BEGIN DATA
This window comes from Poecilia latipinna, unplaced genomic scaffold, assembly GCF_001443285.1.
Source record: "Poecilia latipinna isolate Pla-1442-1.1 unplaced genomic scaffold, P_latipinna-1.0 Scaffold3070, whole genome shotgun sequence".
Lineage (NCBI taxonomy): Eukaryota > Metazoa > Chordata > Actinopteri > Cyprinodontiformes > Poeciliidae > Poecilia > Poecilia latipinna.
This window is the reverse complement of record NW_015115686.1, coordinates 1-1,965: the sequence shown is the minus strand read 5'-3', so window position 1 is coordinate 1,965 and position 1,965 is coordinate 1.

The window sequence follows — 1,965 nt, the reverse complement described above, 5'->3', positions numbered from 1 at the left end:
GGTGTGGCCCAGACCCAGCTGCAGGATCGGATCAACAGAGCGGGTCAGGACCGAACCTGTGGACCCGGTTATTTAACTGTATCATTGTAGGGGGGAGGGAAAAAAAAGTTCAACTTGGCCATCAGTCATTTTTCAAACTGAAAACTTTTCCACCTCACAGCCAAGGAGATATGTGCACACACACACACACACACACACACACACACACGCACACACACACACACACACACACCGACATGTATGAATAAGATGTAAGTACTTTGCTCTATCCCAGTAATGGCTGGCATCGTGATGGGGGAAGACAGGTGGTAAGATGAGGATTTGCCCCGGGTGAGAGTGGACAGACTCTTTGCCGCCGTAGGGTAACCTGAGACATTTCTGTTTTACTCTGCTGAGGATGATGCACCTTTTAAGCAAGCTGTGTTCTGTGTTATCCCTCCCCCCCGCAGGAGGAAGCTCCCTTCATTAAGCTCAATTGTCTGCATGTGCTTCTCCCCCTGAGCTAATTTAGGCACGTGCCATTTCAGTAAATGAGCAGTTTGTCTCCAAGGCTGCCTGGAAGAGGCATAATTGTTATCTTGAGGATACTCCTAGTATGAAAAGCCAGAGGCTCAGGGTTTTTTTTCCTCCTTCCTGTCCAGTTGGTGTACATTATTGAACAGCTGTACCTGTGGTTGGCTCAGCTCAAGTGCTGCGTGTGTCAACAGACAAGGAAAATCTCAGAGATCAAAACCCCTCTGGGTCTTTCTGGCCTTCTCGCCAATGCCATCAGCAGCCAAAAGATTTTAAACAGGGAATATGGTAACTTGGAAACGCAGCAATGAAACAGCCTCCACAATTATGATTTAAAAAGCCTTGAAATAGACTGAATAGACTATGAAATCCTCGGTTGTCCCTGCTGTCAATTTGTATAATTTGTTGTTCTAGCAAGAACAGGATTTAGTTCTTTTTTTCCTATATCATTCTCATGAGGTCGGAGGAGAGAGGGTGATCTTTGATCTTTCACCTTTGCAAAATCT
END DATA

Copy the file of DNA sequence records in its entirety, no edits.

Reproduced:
This window comes from Poecilia latipinna, unplaced genomic scaffold, assembly GCF_001443285.1.
Source record: "Poecilia latipinna isolate Pla-1442-1.1 unplaced genomic scaffold, P_latipinna-1.0 Scaffold3070, whole genome shotgun sequence".
Lineage (NCBI taxonomy): Eukaryota > Metazoa > Chordata > Actinopteri > Cyprinodontiformes > Poeciliidae > Poecilia > Poecilia latipinna.
This window is the reverse complement of record NW_015115686.1, coordinates 1-1,965: the sequence shown is the minus strand read 5'-3', so window position 1 is coordinate 1,965 and position 1,965 is coordinate 1.

The window sequence follows — 1,965 nt, the reverse complement described above, 5'->3', positions numbered from 1 at the left end:
GGTGTGGCCCAGACCCAGCTGCAGGATCGGATCAACAGAGCGGGTCAGGACCGAACCTGTGGACCCGGTTATTTAACTGTATCATTGTAGGGGGGAGGGAAAAAAAAGTTCAACTTGGCCATCAGTCATTTTTCAAACTGAAAACTTTTCCACCTCACAGCCAAGGAGATATGTGCACACACACACACACACACACACACACACACACGCACACACACACACACACACACACCGACATGTATGAATAAGATGTAAGTACTTTGCTCTATCCCAGTAATGGCTGGCATCGTGATGGGGGAAGACAGGTGGTAAGATGAGGATTTGCCCCGGGTGAGAGTGGACAGACTCTTTGCCGCCGTAGGGTAACCTGAGACATTTCTGTTTTACTCTGCTGAGGATGATGCACCTTTTAAGCAAGCTGTGTTCTGTGTTATCCCTCCCCCCCGCAGGAGGAAGCTCCCTTCATTAAGCTCAATTGTCTGCATGTGCTTCTCCCCCTGAGCTAATTTAGGCACGTGCCATTTCAGTAAATGAGCAGTTTGTCTCCAAGGCTGCCTGGAAGAGGCATAATTGTTATCTTGAGGATACTCCTAGTATGAAAAGCCAGAGGCTCAGGGTTTTTTTTCCTCCTTCCTGTCCAGTTGGTGTACATTATTGAACAGCTGTACCTGTGGTTGGCTCAGCTCAAGTGCTGCGTGTGTCAACAGACAAGGAAAATCTCAGAGATCAAAACCCCTCTGGGTCTTTCTGGCCTTCTCGCCAATGCCATCAGCAGCCAAAAGATTTTAAACAGGGAATATGGTAACTTGGAAACGCAGCAATGAAACAGCCTCCACAATTATGATTTAAAAAGCCTTGAAATAGACTGAATAGACTATGAAATCCTCGGTTGTCCCTGCTGTCAATTTGTATAATTTGTTGTTCTAGCAAGAACAGGATTTAGTTCTTTTTTTCCTATATCATTCTCATGAGGTCGGAGGAGAGAGGGTGATCTTTGATCTTTCACCTTTGCAAAATCT